X-ray Structure of a Maquette ScaffoldHuang, S.S., Gibney, B.R., Stayrook, S.E., Dutton, P.L., Lewis, M.
(2003) J.Mol.Biol. 326: 1219-1225
- PubMed: 12589764
- PubMed Abstract:
Maquettes are de novo designed mimicries of nature used to test the construction and engineering criteria of oxidoreductases. One type of scaffold used in maquette construction is a four-alpha-helical bundle. The sequence of the four-alpha-helix bund ...
Maquettes are de novo designed mimicries of nature used to test the construction and engineering criteria of oxidoreductases. One type of scaffold used in maquette construction is a four-alpha-helical bundle. The sequence of the four-alpha-helix bundle maquettes follows a heptad repeat pattern typical of left-handed coiled-coils. Initial designs were molten globular due partly to the minimalist approach taken by the designers. Subsequent iterative redesign generated several structured scaffolds with similar heme binding properties. Variant [I(6)F(13)](2), a structured scaffold, was partially resolved with NMR spectroscopy and found to have a set of mobile inter-helical packing interfaces. Here, the X-ray structure of a similar peptide ([I(6)F(13)M(31)](2) i.e. ([CGGG EIWKL HEEFLKK FEELLKL HEERLKKM](2))(2) which we call L31M), has been solved using MAD phasing and refined to 2.8A resolution. The structure shows that the maquette scaffold is an anti-parallel four-helix bundle with "up-up-down-down" topology. No pre-formed heme-binding pocket exists in the protein scaffold. We report unexpected inter-helical crossing angles, residue positions and translations between the helices. The crossing angles between the parallel helices are -5 degrees rather than the expected +20 degrees for typical left-handed coiled-coils. Deviation of the scaffold from the design is likely due to the distribution and size of hydrophobic residues. The structure of L31M points out that four identical helices may interact differently in a bundle and heptad repeats with an alternating [HPPHHPP]/[HPPHHPH] (H: hydrophobic, P: polar) pattern are not a sufficient design criterion to generate left-hand coiled-coils.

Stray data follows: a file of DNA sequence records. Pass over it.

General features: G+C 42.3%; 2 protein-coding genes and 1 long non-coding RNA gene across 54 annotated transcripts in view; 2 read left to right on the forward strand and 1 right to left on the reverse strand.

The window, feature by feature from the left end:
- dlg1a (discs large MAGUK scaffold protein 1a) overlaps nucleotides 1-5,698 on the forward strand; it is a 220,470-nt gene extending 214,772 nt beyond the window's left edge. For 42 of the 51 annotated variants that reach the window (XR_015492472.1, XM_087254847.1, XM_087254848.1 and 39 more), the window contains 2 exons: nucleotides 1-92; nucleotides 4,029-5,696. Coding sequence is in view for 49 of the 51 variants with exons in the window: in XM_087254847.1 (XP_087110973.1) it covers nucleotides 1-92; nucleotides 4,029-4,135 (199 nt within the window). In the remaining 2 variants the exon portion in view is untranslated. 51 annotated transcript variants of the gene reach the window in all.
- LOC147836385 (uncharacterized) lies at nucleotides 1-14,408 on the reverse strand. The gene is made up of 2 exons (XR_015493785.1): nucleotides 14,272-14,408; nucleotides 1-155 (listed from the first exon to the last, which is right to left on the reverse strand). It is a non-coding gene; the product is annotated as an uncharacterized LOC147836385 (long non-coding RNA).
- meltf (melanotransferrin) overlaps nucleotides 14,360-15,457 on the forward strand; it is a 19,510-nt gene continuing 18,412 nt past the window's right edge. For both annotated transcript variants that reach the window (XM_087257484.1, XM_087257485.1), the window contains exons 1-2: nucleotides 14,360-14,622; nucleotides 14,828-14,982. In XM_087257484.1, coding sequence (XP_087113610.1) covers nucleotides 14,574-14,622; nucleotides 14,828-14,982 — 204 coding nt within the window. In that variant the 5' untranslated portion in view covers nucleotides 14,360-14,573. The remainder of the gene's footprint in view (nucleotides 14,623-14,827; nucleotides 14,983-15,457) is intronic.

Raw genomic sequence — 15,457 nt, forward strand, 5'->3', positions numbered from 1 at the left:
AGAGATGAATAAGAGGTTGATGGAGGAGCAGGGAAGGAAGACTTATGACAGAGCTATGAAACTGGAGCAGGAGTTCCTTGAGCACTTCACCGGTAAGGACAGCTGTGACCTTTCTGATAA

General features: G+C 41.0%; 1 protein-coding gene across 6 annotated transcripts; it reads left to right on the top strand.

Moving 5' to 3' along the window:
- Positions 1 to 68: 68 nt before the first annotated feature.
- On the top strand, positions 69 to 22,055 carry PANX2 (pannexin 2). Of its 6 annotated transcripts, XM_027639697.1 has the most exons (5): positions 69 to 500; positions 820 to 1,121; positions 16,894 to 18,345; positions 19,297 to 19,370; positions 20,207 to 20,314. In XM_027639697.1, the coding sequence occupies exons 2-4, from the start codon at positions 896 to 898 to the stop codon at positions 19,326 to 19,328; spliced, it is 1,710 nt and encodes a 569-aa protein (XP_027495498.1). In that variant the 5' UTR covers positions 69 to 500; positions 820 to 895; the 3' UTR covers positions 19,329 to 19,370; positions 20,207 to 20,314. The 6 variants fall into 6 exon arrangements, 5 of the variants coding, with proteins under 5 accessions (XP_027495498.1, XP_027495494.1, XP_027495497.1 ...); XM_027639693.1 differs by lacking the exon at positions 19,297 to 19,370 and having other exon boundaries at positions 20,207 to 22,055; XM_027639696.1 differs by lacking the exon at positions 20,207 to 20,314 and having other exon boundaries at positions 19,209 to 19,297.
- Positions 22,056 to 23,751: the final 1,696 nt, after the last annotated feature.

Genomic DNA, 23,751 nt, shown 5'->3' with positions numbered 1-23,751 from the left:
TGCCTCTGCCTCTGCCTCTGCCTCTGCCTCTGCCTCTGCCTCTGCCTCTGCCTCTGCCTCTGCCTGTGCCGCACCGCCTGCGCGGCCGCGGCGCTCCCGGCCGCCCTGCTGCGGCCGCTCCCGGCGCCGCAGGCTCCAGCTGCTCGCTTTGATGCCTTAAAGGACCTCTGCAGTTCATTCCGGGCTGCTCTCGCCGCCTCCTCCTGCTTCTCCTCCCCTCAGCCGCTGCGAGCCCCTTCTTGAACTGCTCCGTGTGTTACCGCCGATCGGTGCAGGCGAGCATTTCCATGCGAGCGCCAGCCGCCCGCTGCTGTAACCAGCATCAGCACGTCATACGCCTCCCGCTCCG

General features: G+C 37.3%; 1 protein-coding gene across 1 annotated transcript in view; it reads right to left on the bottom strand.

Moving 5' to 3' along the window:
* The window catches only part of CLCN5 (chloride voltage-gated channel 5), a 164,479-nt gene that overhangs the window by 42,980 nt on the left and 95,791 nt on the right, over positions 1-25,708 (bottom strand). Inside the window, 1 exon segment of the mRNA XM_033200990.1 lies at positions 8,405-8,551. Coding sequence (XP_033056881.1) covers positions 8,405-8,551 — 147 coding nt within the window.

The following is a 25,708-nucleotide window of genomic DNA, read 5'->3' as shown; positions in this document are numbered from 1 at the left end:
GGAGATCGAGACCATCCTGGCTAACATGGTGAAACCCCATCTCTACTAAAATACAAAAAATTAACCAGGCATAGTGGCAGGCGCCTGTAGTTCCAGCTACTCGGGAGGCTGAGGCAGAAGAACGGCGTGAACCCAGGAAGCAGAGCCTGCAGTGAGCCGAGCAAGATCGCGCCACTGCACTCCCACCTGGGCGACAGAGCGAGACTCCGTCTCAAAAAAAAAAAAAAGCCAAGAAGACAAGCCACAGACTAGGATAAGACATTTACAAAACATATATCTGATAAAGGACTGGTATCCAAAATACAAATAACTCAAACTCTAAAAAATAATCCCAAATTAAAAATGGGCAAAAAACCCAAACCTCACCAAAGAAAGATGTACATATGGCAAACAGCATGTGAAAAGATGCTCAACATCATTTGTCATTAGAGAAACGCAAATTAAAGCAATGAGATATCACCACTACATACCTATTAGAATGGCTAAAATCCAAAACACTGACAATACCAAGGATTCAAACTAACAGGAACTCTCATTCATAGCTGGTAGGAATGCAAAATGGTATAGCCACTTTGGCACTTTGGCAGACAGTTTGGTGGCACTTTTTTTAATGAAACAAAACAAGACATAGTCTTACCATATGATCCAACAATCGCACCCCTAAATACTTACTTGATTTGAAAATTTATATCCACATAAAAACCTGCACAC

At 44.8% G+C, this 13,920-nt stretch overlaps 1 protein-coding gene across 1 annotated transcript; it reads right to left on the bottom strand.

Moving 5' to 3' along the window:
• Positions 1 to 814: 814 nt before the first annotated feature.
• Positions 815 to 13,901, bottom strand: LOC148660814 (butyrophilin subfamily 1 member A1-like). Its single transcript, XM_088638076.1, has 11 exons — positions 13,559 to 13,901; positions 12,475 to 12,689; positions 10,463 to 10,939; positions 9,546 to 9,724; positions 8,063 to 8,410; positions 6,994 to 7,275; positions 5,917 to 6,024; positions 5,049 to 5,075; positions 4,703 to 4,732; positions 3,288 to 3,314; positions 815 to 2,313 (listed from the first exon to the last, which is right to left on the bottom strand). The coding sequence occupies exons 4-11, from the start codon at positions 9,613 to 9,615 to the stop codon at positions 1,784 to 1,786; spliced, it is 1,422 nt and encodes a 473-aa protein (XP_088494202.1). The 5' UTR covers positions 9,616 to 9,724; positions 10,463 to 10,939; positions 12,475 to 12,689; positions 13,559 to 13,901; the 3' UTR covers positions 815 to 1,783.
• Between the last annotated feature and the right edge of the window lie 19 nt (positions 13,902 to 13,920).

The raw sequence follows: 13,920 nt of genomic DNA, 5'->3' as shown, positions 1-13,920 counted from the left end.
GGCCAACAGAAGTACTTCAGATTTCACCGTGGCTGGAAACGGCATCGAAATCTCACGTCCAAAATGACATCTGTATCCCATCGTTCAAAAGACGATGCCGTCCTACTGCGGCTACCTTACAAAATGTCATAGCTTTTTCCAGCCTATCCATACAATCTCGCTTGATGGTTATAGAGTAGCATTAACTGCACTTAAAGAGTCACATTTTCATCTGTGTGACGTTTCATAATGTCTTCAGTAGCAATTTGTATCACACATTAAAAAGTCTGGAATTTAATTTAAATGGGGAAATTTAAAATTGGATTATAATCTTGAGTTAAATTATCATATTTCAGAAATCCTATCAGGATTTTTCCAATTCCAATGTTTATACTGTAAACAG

The Johnson Research Foundation, Department of Biochemistry and Biophysics, School of Medicine, University of Pennsylvania, 37th and Hamilton Walk, Philadelphia, PA 19102-6059, USA.